I wanted to confront him the next day, tell him that I didn't like the way he had talked to my brother. I wanted to tell him that it hurt to hear him talk to anyone in our family like that. He sat, slumped forward at the kitchen table, cup of coffee cooling in front of him, the ever-present cigarette dangling between the index and middle fingers of his right hand. My mother whispered as I walked into the kitchen, "Daddy's not feeling very well." Now is not the time.
Now is not the time took up residence in my mind right next to you're no damned good. Those two phrases together were a vitriolic cocktail that taught me not to speak up for myself.
Years later when I was the teenage subject of a similar drunken rant by my father, I wanted to say, "Shut up! You're being a jerk." But I heard my mother's voice in my head, "Now is not the time." Instead, I ran out the door and spent the night at my boyfriend's house. When I returned the next morning, Dad was in the same slumped position he'd been in so many years ago. This time he was crying. He looked up when I walked into the kitchen, and with breath that still stank of alcohol, blurted out, "Oh, Punkin, I'm so sorry!"
I wanted to tell him that his apology didn't mean anything, but that action would. I wanted to tell him that the hurt I felt wasn't hurt that would go away with a simple "I'm sorry." I wanted to tell him that I'd graduated from thinking of him as a jerk to thinking of him as a fucking drunk asshole, and I wanted to tell him that no daughter should ever want to call her father that. I wanted to tell him that I loved him, that I'd do whatever I could to help him change. But I stood, silent. Now is not the time.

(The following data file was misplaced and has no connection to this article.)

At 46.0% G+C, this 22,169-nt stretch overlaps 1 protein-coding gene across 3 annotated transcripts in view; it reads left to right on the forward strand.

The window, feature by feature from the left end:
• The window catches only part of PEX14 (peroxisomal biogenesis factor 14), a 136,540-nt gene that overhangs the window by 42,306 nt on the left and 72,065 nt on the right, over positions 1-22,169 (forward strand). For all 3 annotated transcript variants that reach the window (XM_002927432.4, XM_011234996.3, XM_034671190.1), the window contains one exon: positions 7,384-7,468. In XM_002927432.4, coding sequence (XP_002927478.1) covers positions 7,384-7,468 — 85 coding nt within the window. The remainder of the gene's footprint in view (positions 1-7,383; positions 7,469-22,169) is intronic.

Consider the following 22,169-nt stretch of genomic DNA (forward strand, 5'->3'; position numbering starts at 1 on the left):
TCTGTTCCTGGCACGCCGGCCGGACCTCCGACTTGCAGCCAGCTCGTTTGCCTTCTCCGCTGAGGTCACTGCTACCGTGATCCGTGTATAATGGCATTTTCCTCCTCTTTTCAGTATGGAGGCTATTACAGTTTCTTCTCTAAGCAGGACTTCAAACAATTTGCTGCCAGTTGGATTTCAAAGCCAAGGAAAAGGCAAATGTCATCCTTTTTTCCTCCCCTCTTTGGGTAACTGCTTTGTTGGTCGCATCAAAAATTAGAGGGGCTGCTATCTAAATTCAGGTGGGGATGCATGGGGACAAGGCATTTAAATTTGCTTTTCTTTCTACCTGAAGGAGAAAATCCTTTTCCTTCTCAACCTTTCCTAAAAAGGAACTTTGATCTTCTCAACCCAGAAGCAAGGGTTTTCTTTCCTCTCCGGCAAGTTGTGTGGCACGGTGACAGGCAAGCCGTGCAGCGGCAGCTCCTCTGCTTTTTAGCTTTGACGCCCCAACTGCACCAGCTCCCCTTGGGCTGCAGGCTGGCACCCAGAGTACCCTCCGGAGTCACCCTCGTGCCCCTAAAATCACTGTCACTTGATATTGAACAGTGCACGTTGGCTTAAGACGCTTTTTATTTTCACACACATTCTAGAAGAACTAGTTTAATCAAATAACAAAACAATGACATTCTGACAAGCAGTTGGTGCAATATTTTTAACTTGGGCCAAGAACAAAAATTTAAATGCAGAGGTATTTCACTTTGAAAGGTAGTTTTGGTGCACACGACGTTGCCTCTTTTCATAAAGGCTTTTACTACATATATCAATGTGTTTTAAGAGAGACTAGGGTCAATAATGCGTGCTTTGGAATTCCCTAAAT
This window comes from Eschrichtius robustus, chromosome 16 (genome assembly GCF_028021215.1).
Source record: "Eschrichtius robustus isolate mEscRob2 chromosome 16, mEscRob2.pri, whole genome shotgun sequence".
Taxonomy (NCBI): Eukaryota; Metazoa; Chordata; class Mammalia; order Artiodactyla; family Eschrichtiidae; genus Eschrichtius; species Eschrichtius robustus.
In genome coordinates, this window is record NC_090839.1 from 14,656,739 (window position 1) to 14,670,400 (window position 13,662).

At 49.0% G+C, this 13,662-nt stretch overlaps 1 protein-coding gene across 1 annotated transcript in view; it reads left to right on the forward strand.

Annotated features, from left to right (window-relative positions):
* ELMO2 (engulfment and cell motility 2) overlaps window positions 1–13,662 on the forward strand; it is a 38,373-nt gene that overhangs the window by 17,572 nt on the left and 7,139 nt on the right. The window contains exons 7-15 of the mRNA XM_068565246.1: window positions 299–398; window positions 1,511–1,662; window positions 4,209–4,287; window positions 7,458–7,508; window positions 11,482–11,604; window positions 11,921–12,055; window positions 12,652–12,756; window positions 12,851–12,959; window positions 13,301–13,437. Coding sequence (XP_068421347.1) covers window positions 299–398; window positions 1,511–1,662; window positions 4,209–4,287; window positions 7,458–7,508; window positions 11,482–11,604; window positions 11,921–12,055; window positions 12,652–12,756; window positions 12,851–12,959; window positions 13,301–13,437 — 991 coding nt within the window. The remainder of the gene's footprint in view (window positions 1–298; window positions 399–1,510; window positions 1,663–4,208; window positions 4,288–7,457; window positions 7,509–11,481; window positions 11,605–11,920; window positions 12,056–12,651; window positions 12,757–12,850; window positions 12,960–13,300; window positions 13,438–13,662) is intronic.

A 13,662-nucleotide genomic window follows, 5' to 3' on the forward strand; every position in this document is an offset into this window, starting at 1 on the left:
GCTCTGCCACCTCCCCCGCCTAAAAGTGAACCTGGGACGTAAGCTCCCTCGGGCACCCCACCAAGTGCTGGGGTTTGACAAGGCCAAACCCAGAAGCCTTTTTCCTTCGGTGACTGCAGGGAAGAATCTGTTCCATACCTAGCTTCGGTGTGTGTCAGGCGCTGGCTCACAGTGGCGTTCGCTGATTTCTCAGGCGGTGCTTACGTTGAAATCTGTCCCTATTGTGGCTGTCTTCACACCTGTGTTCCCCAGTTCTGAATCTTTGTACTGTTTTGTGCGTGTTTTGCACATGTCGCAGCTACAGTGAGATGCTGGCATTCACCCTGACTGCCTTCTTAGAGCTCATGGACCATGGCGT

I wanted to tell my school friends about my home life. They thought we were a good, happy, Catholic family. I wanted to tell them what it was really like. I wanted to say that although I was never beaten, some of the things that were said left scars that hurt so badly that it was painful to be alive. I wanted to, but I didn't. I was the friend who went along with whatever the rest of the group wanted to do. I was the friend who knew all the words to all the songs and all the good jokes. Now is not the time.
Shortly before my father died of cancer in 1982, I spent an afternoon at the hospital with him. We held hands, all the unsaid hovering between us. Now is not the time.
I never told my father how I felt. It's only been in the past decade that I feel I've really found my voice. It took a lot of hard work and courage to wave that figurative banner that reads: Now IS the time.
My circle of friends will tell you that I'm fond of saying that I wouldn't change a thing in my life because it's all made me who I am today. And I really like who I am today. Still, I can't help but wonder what would have come of that girl if she'd been allowed to say what she had to say, to take a stand. How much more of a dynamic force would I be? I don't know and it's impossible to speculate. Silly even.
At the very least it has all led me to this moment. Yes, this very moment as I am typing this and hoping someone who needs to read it is reading it. That will make every second of my life worthwhile. You see, bullies aren't always kids on playgrounds or snotty teens writing insults on Facebook. Bullies can be found anywhere and everywhere, no matter what age we are. Bullies can be found at our jobs, in our homes, in our churches, in the parking lot. Everywhere. Sometimes the bullies are even our own parents.
Please. If someone is hurting you, don't listen to the voices saying, "Now is not the time." Speak up. Keep speaking up until someone hears you. Please. Now IS the time.
***************************************For the Scriptic prompt exchange this week, Grace O'Malley gave me this prompt: Now is not the time.
I gave SAM this prompt: I had forgotten all about it, but that fragrance/scent/smell brought it all back.